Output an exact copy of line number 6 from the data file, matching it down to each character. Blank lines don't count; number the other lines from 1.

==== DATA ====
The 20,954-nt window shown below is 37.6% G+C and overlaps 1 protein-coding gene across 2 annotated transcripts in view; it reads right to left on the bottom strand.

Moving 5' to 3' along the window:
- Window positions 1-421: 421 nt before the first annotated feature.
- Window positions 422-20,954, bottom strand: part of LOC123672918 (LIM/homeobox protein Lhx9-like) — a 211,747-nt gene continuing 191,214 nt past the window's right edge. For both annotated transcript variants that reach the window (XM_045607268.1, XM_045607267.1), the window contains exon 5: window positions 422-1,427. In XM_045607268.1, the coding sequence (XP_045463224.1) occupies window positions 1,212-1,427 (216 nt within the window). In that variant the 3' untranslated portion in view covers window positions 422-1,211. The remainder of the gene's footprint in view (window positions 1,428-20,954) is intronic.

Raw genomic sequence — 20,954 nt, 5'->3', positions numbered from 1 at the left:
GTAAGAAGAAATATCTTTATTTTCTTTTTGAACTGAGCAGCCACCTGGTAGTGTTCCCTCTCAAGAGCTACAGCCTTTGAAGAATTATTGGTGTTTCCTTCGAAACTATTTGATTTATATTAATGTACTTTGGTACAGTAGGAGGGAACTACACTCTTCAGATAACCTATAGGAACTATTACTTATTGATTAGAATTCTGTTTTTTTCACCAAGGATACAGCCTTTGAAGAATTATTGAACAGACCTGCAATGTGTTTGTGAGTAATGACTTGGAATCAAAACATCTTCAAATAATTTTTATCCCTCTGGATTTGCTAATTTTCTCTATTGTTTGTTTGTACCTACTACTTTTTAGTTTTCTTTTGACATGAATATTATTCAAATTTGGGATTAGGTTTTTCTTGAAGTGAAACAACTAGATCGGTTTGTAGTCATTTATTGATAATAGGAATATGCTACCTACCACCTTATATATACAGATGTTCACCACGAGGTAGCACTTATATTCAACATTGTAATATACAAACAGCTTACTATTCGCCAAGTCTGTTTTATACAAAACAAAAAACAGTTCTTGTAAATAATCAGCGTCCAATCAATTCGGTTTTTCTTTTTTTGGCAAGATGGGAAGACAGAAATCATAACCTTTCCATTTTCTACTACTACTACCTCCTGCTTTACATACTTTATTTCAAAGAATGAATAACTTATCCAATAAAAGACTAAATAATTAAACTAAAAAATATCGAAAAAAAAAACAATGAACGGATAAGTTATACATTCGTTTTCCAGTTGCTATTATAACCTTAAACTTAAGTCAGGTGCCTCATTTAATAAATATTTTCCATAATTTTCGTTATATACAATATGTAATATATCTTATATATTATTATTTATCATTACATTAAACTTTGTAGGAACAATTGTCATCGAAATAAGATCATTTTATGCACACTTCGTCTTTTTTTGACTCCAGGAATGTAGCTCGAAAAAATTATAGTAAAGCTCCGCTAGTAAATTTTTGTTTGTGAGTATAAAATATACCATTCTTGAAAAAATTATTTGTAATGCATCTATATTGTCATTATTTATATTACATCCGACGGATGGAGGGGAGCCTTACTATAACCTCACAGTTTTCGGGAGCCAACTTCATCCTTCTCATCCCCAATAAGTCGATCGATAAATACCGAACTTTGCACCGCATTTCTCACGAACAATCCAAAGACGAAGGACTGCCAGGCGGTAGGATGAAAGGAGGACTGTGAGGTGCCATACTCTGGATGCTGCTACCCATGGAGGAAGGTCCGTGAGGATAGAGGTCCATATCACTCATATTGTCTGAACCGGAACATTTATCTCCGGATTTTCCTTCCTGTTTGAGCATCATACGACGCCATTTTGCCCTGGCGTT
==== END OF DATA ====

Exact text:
GTAAGAAGAAATATCTTTATTTTCTTTTTGAACTGAGCAGCCACCTGGTAGTGTTCCCTCTCAAGAGCTACAGCCTTTGAAGAATTATTGGTGTTTCCTTCGAAACTATTTGATTTATATTAATGTACTTTGGTACAGTAGGAGGGAACTACACTCTTCAGATAACCTATAGGAACTATTACTTATTGATTAGAATTCTGTTTTTTTCACCAAGGATACAGCCTTTGAAGAATTATTGAACAGACCTGCAATGTGTTTGTGAGTAATGACTTGGAATCAAAACATCTTCAAATAATTTTTATCCCTCTGGATTTGCTAATTTTCTCTATTGTTTGTTTGTACCTACTACTTTTTAGTTTTCTTTTGACATGAATATTATTCAAATTTGGGATTAGGTTTTTCTTGAAGTGAAACAACTAGATCGGTTTGTAGTCATTTATTGATAATAGGAATATGCTACCTACCACCTTATATATACAGATGTTCACCACGAGGTAGCACTTATATTCAACATTGTAATATACAAACAGCTTACTATTCGCCAAGTCTGTTTTATACAAAACAAAAAACAGTTCTTGTAAATAATCAGCGTCCAATCAATTCGGTTTTTCTTTTTTTGGCAAGATGGGAAGACAGAAATCATAACCTTTCCATTTTCTACTACTACTACCTCCTGCTTTACATACTTTATTTCAAAGAATGAATAACTTATCCAATAAAAGACTAAATAATTAAACTAAAAAATATCGAAAAAAAAAACAATGAACGGATAAGTTATACATTCGTTTTCCAGTTGCTATTATAACCTTAAACTTAAGTCAGGTGCCTCATTTAATAAATATTTTCCATAATTTTCGTTATATACAATATGTAATATATCTTATATATTATTATTTATCATTACATTAAACTTTGTAGGAACAATTGTCATCGAAATAAGATCATTTTATGCACACTTCGTCTTTTTTTGACTCCAGGAATGTAGCTCGAAAAAATTATAGTAAAGCTCCGCTAGTAAATTTTTGTTTGTGAGTATAAAATATACCATTCTTGAAAAAATTATTTGTAATGCATCTATATTGTCATTATTTATATTACATCCGACGGATGGAGGGGAGCCTTACTATAACCTCACAGTTTTCGGGAGCCAACTTCATCCTTCTCATCCCCAATAAGTCGATCGATAAATACCGAACTTTGCACCGCATTTCTCACGAACAATCCAAAGACGAAGGACTGCCAGGCGGTAGGATGAAAGGAGGACTGTGAGGTGCCATACTCTGGATGCTGCTACCCATGGAGGAAGGTCCGTGAGGATAGAGGTCCATATCACTCATATTGTCTGAACCGGAACATTTATCTCCGGATTTTCCTTCCTGTTTGAGCATCATACGACGCCATTTTGCCCTGGCGTT